Seoul Prancing with Laura Continued…

Wednesday December 25

Merry Christmas!!

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The air was a crisp 20 degrees Fahrenheit on Christmas morning. I woke up around 10 am to call my grandmother who always hosts the best shindig around on Christmas eve. After my family chat, Laura and I headed to my favorite brunch place in all of Seoul- Flying Pan. This Euro-American fusion restaurant has a quaint, schmoozy atmosphere right in the heart of Korean Wall-street. French music softly murmured in the background as we gazed upon the ice rink festivities taking place just beyond the glass in front of us. The food was scrumptious, the chai tea aromatic, and the company, superb. I couldn’t have asked for a better way to start this holiday away from home. We took our time enjoying the ambiance and latte as we discussed the bests and worsts of 2013.

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While in the Gangnam (Wall-street) area, we decided to go to a popular sticker photo shop, which had a line out the door. Sticker photos are photo booth pictures with the all alluring option of crazy, fun, unique editing additions. Christmas is a couple’s holiday in Korea, so many swooning lovers awaited the chance to get their holiday snap shots, along with a couple friend pairs like Laura and me.

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No one at the store spoke English and I couldn’t read the signs explaining the process. Apparently there is a two step method to this madness: 1) People go into the initial booth to have photos taken. 2) People move to the second booth to edit, decorate, purchase, and print photos. Laura and I were just waiting, people watching, and planning to imitate what everyone else did. The line was getting long, and per usual, I was getting a bit impatient after about 30 minutes of waiting with almost no progression in the line.  I saw a booth open up and thought… let’s be awful, typical, selfish American foreigners and cut in line.

When we entered the booth, we stared at a screen of color and cuteness explosion. I couldn’t read any of the directions so we just kept pressing buttons while getting ready for our photo op. We were hot in our winter gear and wanted to look our best, so we disrobed in the booth, Laura all the way down to her tank top. I was applying makeup and the both of us were curious about where the camera was. Every time we pressed a wrong button, an error bell would ring. People around us were getting shifty and probably curious as to why there were so many blunder beeps coming from our direction.

All of a sudden, the curtain was torridly torn back to reveal two horrified Korean teenage girls looking at us like we were either mean or stupid.

“My pictures!!!?!?” one girl exclaimed on the verge of tears.

Laura and I all too quickly realized that we had ‘cut in line’ to the second step of the process… the editing booth, of someone else’s pictures! Frantically, we tried to appologize. We attempted again and again to make the screen return to the beginning, but alas we had embarrassingly caused permanent damage.

Finally, I just yelled, “Grab your stuff. Run!”

We darted out of the store, through the impatient crowd, and into the frigid air to escape the shame of our Christmas misdeed. We couldn’t help giggling as we redressed ourselves in a store about a block away. After our trauma, we spent a few hours shopping and then rested at a coffee shop until we met up with Chris, John, Jesse, and Ellie for dinner at Chez Maak, one of my favorite trendy hip spots for makgeoli and pa jung (savory potato pancakes). Chris also surprised us with a pumpkin pie!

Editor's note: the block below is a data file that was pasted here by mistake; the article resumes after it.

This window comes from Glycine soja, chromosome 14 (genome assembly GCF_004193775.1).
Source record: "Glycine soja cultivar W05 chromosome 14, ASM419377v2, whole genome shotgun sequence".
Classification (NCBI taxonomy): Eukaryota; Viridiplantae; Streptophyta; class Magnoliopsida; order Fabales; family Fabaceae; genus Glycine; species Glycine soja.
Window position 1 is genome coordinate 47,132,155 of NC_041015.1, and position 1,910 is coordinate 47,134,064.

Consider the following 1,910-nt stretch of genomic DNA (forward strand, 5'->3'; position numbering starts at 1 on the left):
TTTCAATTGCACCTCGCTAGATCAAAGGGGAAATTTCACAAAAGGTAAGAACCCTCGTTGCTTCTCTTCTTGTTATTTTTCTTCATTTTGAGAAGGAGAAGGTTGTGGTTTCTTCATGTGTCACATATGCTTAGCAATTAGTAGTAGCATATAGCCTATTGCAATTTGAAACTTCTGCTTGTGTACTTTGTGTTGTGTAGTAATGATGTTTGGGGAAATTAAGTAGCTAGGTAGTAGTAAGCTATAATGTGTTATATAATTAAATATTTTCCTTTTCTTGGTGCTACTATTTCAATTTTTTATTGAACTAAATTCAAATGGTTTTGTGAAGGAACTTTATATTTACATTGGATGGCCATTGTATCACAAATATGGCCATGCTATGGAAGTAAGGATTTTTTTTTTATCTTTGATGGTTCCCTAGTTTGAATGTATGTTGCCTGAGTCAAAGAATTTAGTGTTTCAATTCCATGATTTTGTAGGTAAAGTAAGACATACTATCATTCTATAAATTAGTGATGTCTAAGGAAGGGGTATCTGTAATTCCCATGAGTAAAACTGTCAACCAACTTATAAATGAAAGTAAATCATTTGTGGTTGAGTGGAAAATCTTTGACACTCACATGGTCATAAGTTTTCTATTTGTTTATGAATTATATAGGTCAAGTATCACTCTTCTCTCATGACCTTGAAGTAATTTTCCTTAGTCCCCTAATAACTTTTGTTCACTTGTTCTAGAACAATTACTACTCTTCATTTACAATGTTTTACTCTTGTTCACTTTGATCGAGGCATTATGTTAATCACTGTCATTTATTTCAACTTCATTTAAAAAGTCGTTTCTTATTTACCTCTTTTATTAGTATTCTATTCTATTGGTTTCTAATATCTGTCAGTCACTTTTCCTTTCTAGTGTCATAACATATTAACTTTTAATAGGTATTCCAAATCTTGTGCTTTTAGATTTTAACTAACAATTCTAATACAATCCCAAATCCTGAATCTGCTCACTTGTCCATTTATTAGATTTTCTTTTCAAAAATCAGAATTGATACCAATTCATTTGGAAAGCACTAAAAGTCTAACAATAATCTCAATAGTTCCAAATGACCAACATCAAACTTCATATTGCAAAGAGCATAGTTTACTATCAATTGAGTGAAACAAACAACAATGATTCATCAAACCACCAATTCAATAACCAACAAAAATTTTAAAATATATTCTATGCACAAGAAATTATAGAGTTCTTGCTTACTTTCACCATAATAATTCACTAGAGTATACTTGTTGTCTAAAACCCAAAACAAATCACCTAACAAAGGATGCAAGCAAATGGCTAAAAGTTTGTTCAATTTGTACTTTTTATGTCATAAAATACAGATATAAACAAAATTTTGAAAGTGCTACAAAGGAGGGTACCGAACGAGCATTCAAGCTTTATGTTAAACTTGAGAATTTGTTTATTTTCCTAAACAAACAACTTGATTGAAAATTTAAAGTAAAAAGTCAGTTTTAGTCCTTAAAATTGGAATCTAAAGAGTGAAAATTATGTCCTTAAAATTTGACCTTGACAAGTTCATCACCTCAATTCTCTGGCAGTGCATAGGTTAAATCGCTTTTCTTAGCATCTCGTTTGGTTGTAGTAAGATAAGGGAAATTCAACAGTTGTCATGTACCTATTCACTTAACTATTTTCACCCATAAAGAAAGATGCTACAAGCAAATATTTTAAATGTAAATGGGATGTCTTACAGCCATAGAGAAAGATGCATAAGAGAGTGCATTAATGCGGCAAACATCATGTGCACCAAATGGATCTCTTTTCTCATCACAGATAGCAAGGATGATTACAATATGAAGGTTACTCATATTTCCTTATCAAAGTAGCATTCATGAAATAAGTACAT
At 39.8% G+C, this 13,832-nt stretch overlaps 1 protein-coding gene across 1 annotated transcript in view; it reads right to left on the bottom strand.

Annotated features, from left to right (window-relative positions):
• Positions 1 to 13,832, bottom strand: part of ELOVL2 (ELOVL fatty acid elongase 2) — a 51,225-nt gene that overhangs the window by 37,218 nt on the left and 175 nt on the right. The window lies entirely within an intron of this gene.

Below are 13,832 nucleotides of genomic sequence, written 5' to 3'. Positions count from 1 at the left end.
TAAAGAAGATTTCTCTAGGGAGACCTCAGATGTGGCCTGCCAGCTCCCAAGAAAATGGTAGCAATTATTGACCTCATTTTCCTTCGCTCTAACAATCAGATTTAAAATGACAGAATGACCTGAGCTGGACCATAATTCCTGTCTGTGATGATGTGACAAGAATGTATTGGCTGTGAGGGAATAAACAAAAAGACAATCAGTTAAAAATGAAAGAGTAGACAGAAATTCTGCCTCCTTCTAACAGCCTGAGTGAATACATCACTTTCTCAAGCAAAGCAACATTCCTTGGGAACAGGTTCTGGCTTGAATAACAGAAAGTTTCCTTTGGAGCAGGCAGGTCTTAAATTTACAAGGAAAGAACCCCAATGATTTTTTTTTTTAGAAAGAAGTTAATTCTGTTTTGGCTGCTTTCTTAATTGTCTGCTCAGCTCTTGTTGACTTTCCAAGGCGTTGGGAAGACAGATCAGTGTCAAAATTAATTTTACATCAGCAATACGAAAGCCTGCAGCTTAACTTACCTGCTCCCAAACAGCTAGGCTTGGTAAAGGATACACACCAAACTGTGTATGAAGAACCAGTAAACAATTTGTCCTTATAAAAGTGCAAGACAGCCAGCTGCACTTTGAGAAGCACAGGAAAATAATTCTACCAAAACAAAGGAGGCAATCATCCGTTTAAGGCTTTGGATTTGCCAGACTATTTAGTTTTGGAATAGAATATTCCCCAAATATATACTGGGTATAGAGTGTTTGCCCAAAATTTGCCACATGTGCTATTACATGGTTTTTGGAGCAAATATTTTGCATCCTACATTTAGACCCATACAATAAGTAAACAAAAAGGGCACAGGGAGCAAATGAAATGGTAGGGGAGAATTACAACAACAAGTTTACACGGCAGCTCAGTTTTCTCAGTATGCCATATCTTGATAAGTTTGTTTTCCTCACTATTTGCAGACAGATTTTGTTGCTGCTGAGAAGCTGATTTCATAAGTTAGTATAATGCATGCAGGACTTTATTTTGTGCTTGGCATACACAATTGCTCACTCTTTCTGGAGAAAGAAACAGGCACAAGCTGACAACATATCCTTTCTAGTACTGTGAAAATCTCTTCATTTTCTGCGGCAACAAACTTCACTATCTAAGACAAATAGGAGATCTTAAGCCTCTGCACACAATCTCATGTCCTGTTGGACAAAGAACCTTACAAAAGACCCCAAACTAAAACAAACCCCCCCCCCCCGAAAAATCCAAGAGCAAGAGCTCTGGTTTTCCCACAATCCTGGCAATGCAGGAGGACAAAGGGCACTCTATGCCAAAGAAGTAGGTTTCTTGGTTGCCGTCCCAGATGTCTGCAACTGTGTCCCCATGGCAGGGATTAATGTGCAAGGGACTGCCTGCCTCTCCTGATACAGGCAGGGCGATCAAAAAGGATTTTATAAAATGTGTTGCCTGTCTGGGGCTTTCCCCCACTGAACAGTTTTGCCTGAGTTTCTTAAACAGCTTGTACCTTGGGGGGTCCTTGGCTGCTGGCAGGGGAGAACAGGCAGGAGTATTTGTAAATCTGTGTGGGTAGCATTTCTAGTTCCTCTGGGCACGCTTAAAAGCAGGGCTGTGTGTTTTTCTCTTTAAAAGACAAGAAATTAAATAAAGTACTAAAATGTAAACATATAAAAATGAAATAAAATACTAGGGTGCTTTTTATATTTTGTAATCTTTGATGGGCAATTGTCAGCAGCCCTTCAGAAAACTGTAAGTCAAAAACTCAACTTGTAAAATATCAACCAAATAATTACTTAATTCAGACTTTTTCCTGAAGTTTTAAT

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We rushed away from dinner so that we could make it to our movie- The Hobbit. Our tickets were pre-ordered, printed, and we were ready with popcorn in hand. Or at least that is what we all thought. The minor dilemma occurred when Chris mishandled the box and scattered popcorn everywhere.

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The major dilemma came at the realization that our tickets were for an hour before I thought. We had accidentally come right in the middle of the movie. The movie clerks refused to refund our tickets, or even to set them for another time. I asked to speak to a manager to no avail. So much for holiday spirit?! I think this was our karma for destroying those innocent girls’ photos. Finally, John coughed up the extra money so that we could all go to a later showing. Meanwhile, we had already purchased our popcorn and drinks, so we sat in the lobby eating. Womp Womp (sound of disappointment).

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There was an hour and a half to kill before the next showing, so we headed to the Rainbow lounge to smoke hookah. Hookah is flavored tobacco. The environment was trippy to say the least.

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The movie was great, but poor Jesse fell asleep! We wound up leaving the theatre at 2:30 am, caught a cab, and headed home for peaceful slumber. Overall, not a bad Christmas away from home, but I can assure you that it still did not feel like Christmas.

Thursday December 26

As Laura walked the 5-minute commute to my apartment from her hotel, she was doused with a sheet of icy rain. She looked like a desperate wet cat by the time she reached my door. This was our first bought of bad weather during our entire trip thus far so I couldn’t complain, but we did have to do some emergency rescheduling with the crew. Instead of spending the whole day outside as planned, Laura and I camped out in my room, ordered pizza and watched Sex & the City while I tried to make sense of the chaos that had become my dwelling. Later in the afternoon, Laura and I met up with Jesse and Ellie at the Hello Kitty Cafe in Hongdae. The cuteness gets me every time. I just love this place! The food is terrible though- think croque-monsieur with pre-packaged mystery pork meat and American plastic cheese slices. Don’t get the food- only the delightful deserts and coffee.